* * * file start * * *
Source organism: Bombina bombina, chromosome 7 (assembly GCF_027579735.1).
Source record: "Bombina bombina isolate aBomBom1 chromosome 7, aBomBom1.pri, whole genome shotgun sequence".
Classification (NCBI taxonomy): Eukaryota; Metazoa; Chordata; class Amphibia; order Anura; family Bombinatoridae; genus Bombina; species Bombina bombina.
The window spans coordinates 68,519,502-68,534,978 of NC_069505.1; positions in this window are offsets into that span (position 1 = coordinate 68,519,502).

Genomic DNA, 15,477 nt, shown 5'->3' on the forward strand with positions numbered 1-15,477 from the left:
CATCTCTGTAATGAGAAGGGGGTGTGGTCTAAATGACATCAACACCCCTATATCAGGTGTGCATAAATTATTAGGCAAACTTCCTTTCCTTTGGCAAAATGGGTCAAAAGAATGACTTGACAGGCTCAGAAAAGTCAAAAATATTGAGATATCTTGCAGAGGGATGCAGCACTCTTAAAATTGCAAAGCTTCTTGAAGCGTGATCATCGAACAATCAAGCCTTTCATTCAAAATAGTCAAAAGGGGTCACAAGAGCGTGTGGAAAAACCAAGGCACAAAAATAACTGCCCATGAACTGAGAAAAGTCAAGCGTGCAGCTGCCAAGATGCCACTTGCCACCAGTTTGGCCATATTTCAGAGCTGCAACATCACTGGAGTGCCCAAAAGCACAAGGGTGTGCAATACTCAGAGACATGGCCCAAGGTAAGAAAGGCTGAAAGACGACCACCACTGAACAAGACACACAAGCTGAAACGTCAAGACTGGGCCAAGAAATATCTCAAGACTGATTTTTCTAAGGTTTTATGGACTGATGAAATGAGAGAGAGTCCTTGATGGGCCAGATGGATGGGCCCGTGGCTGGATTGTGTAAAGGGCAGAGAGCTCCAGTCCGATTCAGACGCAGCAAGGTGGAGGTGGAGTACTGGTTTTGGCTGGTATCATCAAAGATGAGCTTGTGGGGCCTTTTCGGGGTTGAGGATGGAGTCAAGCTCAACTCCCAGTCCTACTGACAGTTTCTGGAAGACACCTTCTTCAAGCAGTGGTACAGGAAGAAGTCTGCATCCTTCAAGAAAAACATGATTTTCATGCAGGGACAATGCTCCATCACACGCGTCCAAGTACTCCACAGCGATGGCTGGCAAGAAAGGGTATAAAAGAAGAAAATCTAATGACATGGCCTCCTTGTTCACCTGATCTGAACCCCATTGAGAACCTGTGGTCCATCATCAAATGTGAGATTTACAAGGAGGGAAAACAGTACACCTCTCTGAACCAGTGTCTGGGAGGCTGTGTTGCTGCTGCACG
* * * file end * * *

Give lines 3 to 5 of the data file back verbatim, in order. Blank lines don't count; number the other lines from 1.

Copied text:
Classification (NCBI taxonomy): Eukaryota; Metazoa; Chordata; class Amphibia; order Anura; family Bombinatoridae; genus Bombina; species Bombina bombina.
The window spans coordinates 68,519,502-68,534,978 of NC_069505.1; positions in this window are offsets into that span (position 1 = coordinate 68,519,502).

Genomic DNA, 15,477 nt, shown 5'->3' on the forward strand with positions numbered 1-15,477 from the left: